Twitter launches updated offensive comment alerts on iOS and Android

Twitter launches updated offensive comment alerts on iOS and Android


After recently revive his test warnings on replies to tweets containing potentially offensive remarks, Twitter is now deploy new updated version of prompts, on iOS and Android, which use an improved detection algorithm to avoid misidentification, while also aiming to provide more context and options to help users better understand what warning alerts mean.

The new version of the prompt aims to be more useful and polite, while improving the determination of the meaning of tweets.

As explained by Twitter

:

“In early testing, people were sometimes unnecessarily enticed because the algorithms that fed the prompts struggled to capture nuance in many conversations and often didn’t differentiate between potentially offensive language, sarcasm and friendly jokes. . Throughout the experimentation process, we analyzed the results, collected public comments and strove to correct our errors, including detection inconsistencies. “

This led to a significant increase in performance throughout the initial test pool, which has now given Twitter the confidence to expand the option,

The updated offensive response algorithm will now take into account items such as the nature of the relationship between the author and the replicator (e.g. how often they interact) and will include better detection of strong language, including profanity, while the prompts themselves will now offer more options for allow users to glean more context and provide comments to Twitter about the alert.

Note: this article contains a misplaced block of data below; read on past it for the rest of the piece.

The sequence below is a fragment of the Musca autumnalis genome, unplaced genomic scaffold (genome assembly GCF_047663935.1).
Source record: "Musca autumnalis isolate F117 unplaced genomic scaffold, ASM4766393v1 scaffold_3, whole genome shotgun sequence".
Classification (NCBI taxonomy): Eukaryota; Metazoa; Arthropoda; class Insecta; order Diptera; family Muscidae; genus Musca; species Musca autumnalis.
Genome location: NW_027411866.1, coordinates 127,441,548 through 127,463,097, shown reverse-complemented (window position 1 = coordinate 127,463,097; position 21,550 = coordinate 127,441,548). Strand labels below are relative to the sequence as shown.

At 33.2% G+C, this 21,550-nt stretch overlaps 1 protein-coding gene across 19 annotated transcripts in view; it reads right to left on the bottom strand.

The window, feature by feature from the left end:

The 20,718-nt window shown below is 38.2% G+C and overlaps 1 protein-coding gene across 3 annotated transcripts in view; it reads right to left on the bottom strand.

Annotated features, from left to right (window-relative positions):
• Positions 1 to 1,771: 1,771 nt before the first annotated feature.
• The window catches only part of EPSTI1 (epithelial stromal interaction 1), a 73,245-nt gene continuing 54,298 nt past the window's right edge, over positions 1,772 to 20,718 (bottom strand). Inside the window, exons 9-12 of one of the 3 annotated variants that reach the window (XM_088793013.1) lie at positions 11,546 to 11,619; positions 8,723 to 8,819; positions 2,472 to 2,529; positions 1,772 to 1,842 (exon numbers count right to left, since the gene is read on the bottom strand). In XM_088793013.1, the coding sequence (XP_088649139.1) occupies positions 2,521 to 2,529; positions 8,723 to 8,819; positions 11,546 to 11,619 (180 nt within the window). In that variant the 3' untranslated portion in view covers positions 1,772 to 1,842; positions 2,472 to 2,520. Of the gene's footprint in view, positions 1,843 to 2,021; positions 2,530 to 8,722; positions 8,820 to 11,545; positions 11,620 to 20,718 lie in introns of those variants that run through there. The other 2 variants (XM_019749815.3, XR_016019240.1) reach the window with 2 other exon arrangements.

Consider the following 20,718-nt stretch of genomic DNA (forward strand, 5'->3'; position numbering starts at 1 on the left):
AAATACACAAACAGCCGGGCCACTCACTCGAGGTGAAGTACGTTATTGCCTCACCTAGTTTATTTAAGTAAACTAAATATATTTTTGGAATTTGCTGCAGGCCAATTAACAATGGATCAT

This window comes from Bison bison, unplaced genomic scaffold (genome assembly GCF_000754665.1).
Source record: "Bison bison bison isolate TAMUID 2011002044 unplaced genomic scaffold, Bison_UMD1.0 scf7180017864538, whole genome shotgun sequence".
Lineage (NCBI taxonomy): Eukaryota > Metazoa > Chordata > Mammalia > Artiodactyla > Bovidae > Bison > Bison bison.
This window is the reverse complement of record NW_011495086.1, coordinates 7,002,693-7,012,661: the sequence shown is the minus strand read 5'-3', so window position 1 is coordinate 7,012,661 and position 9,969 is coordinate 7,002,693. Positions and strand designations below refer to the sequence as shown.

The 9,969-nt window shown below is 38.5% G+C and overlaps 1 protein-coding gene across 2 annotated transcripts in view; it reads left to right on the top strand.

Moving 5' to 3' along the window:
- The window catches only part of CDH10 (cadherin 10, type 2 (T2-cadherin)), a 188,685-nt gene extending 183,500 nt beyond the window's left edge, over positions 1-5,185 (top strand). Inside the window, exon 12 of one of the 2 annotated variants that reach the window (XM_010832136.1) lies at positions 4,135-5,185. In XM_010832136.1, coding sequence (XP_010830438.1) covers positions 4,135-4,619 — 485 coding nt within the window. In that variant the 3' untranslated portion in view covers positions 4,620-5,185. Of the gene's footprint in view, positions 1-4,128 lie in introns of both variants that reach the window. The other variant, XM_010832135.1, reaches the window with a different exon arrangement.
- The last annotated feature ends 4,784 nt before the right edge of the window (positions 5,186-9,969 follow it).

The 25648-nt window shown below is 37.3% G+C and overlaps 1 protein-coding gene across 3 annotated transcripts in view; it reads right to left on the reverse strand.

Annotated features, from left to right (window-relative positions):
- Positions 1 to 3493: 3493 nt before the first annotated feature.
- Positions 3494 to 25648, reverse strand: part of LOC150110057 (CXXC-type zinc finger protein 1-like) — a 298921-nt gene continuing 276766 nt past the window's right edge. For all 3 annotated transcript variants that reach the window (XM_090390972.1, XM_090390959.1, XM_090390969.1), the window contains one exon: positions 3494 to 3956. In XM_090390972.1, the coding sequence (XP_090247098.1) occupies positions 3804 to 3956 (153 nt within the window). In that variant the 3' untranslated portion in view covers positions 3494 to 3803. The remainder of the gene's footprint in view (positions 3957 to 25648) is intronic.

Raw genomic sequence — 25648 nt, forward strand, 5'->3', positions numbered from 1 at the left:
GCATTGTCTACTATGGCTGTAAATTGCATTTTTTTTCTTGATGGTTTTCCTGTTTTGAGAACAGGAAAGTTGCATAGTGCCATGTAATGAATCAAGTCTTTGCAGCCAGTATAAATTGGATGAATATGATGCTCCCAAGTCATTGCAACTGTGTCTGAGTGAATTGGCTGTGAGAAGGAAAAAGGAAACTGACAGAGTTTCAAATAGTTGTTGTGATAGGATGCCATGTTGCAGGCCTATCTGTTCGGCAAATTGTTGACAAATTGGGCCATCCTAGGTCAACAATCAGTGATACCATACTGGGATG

Twitter Offensive Comment Alerts

Twitter reports that, more specifically, 34% of users in initial testing for the new prompts ended up revising their initial response, or decided not to send their response at all, while users also, on average, posted 11% fewer offensive responses in the future. after receiving the alert.

This focuses on a key part of the larger online engagement space, with Facebook research showing that a basic misinterpretation plays a key role in worsening anxiety, with users often misunderstanding the responses in return, causing unintentional conflict.

Adding an element of friction here, simply asking users to re-evaluate their response, may be enough, in many cases, to avoid further negative impacts, improving the overall discourse on the platform.

Which Twitter has been doing a lot better lately. Long known for its toxicity, Twitter has made conversational health a much more important focus, which has made the platform, more generally, a more open and welcoming space.

There are, of course, still significant concerns on that front, and it’s a battle that will likely never be “ won, ” as such, but little prompts and tweaks like this play a role. in improving the Twitter experience for many.

The expansion and update here will add to that further.





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